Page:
Short-time work and lay-off can be considered an alternative to retrenchment; this became more prevalent since the Covid-19 pandemic when employers were forced to re-evaluate their business operations, some still recovering three years later, with the added strain of load-shedding. South Africa experienced load-shedding for over two hundred days in 2023 alone, with only one full day of suspended load-shedding.
When considering lay-offs or retrenchments, an employer is required to follow specific procedures; they need to show that there is a genuine need to reduce their workforce due to operational requirements. This could be due to a decline in profitability, restructuring of the business, or similar factors. Employers then need to consult with the affected employees and their representatives. Lay-offs arise when the employer cannot provide work for the employee(s) but believes it is a temporary situation and can only be implemented if the employment contract allows it and by agreement with the affected employees.
In the recent Labour Court case of Aminto Precast and Civil Engineering CC v CCMA and Others 44 ILJ 1491 LC, an employee was employed as a driver of heavy-duty vehicles. The employer, like many other businesses at the time of the pandemic, faced a severe slump, there was no work for the employee during the Covid-19 lockdown period, and as a result, the employee was considered for retrenchment. After consultations with the employee, which he later disputes having taken place, the employer decided that instead of dismissing him for operational requirements, he would be laid off for a short duration. The employee was given a written notice of lay-off effective 12 November 2021, which was to be reviewed in February 2022. The employee felt aggrieved and initially referred an unfair dismissal dispute to the CCMA, which was later changed to an unfair labour practice dispute relating to suspension. The alleged unfair labour practice was arbitrated, with the commissioner concluding that the lay-off of the employee amounted to his suspension. Considering Section 186(2)(b) of the Labour Relations Act (LRA), the employer was ordered to reinstate the employee with back pay. The employer took this award on review.
On review at the Labour Court, it was held that although there are similarities between a suspension and a lay-off in that an employee is without work for a duration of time, a lay-off happens when there is a shortage of work. Suspension occurs even when there is no shortage of work. A lay-off due to a shortage of work cannot amount to unfair suspension in terms of Section 186 (2)(b), which is limited to that of a disciplinary suspension and forms part of a closed list. The Court concluded that the commissioner committed a material error of law by incorporating a lay-off in Section 186(2)(b) of the LRA, which had a distorting effect on the outcome that he reached and secondly that the commissioner was not faced with a dispute concerning an unfair labour practice and as such did not have the necessary jurisdiction to arbitrate the dispute. The arbitration award was set aside.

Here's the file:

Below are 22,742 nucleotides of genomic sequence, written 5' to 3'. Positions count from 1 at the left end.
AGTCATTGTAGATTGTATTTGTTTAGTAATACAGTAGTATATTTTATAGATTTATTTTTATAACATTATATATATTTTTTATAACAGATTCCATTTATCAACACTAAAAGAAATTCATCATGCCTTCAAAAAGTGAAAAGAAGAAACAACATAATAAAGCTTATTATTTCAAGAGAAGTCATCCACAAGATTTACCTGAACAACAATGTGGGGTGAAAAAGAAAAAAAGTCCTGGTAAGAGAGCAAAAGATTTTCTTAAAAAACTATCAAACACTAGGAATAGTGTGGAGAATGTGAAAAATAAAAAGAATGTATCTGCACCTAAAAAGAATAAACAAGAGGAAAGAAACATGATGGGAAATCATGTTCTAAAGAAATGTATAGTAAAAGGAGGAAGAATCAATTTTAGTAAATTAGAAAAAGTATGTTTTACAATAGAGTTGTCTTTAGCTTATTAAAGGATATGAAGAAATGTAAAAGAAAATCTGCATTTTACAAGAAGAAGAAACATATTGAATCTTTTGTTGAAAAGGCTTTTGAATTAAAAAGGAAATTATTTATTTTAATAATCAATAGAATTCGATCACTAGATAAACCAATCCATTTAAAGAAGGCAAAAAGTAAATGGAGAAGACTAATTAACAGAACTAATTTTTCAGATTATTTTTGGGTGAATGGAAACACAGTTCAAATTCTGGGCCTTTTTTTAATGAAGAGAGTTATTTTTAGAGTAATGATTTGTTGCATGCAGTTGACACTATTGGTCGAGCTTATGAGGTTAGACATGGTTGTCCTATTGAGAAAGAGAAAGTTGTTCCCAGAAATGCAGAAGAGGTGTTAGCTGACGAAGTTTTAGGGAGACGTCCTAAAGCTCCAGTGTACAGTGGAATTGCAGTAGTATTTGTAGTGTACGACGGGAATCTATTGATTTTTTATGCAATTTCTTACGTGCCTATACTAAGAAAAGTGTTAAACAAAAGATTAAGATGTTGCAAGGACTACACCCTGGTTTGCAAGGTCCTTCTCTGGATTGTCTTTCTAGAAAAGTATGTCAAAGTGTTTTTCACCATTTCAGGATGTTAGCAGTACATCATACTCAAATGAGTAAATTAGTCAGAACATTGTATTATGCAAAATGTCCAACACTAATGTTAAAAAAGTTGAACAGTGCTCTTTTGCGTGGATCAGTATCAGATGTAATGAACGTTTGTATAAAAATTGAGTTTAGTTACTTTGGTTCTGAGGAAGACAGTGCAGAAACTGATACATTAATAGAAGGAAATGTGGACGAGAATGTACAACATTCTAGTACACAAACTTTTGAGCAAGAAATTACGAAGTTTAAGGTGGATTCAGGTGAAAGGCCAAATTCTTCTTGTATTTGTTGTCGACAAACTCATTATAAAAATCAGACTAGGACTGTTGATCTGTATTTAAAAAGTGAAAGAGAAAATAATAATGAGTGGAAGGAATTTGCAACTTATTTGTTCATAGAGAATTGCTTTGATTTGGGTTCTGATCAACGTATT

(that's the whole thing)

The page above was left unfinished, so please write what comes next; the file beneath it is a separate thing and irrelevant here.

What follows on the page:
The Court, however, mentioned that there might be a need for the legislature to expand the meaning of an unfair labour practice to include a lay-off that is not disciplinary in nature and that lay-offs may constitute a unilateral change to terms and conditions of employment, but this would also not fall within the definition of an unfair labour practice. This case, however, failed to mention that when considering disputes relating to unilateral changes to terms and conditions of employment in terms of Section 64(4), one should look at the case of Nhlapo-Mofokeng v Emfuleni Local Municipality and Another (2023) 1 BLLR 63 (LC), which held that Section 64(4) does not establish a substantive right for individual employees aggrieved at unilateral changes to terms and conditions of employment, Section 64(4) can only be used as a remedy for collective disputes.
In finding that the CCMA had no jurisdiction to hear a matter which fell outside the definition of unfair labour practice and considering that an individual will likely not be successful in a dispute for unilateral changes to terms and conditions of employment, this seemingly leaves an individual laid-off employee without remedy. Considering the above, although an individual aggrieved employee may be without remedy when it comes to being laid off, it is essential for employers to go about fairly introducing the lay-off to avoid any disputes; in fact, the Labour Court suggests that an introduction of a provision similar to that of Section 54 of the Canadian Labour Relations Code may be helpful, the provision establishes a distinct duty on employers to give notice and consult in three instances:
- It applies when an employer introduces or intends to introduce a change that affects employment terms, conditions, or security.
- It requires an employer to give an employee and trade union at least 60 days’ notice before implementing the change.
- Once notice is given, an employer and employee and trade union must meet in good faith and endeavour to develop an adjustment plan to mitigate the effects of the change.
Lay-offs may not constitute an unfair labour practice as a lay-off is not the same as a suspension; if it is referred to the CCMA as such, the CCMA will lack the necessary jurisdiction to arbitrate the dispute. It is essential to remember that implementing short-time and lay-off is a reality for many businesses in South Africa and will always be advantageous to both employer and employee as an alternative to retrenchment, provided it is temporary in nature and is done in a procedurally fair and correct manner.
By Shannen Brown
Dispute Resolution Official at Consolidated Employers Organisation (CEO SA)